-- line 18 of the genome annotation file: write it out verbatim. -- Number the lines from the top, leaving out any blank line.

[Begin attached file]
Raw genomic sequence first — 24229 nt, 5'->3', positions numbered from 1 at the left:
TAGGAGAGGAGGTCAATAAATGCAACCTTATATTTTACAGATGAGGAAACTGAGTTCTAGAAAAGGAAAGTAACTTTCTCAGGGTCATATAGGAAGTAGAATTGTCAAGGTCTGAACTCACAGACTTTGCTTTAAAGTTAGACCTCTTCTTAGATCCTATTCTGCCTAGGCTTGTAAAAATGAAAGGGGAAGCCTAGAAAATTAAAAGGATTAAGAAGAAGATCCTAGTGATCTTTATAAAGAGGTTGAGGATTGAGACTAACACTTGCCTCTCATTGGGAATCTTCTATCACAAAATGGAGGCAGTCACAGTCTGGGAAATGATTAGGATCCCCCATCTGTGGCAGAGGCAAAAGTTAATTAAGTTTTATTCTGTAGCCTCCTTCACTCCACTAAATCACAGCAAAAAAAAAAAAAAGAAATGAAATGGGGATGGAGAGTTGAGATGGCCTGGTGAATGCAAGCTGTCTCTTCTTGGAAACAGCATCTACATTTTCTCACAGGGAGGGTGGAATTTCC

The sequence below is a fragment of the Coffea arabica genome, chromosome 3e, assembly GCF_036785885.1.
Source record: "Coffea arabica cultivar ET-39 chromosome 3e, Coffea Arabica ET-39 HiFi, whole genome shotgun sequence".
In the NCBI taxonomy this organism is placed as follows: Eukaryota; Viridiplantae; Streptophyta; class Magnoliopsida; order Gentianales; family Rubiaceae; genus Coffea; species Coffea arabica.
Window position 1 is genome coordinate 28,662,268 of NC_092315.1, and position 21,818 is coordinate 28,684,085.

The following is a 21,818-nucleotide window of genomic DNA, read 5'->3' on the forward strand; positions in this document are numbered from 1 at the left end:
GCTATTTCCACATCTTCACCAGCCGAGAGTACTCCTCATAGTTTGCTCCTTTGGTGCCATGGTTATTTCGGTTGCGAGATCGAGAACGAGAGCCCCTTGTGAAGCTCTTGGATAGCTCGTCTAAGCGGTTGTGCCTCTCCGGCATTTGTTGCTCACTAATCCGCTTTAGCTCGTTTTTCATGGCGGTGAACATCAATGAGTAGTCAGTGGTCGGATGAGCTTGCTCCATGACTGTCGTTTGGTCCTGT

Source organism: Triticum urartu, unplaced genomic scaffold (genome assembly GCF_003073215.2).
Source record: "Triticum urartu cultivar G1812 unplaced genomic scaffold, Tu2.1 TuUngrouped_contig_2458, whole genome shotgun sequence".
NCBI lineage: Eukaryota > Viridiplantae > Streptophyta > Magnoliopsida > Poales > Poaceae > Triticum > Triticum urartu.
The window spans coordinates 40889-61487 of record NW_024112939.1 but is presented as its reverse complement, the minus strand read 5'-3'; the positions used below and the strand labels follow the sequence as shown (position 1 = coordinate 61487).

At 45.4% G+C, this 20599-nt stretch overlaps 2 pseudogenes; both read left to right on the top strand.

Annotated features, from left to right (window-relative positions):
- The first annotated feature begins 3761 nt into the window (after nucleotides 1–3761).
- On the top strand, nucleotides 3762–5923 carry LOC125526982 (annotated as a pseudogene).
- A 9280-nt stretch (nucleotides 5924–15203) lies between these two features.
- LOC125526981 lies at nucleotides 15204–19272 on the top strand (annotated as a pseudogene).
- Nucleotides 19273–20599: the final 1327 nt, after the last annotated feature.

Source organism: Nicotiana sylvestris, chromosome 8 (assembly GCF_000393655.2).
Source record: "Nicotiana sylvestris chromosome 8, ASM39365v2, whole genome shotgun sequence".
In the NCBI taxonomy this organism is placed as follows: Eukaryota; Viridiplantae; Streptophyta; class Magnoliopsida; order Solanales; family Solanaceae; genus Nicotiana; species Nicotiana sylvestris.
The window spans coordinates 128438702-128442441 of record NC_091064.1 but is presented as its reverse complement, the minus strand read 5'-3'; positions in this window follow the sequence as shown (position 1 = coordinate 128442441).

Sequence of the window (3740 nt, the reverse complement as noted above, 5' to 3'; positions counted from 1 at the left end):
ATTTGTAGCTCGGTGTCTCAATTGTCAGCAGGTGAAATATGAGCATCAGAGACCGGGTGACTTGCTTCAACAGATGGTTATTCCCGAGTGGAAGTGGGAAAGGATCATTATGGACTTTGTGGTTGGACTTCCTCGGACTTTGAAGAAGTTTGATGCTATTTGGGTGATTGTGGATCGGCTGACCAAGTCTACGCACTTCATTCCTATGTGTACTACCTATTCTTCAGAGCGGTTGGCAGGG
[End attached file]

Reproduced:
- LOC125526981 lies at nucleotides 15204–19272 on the top strand (annotated as a pseudogene).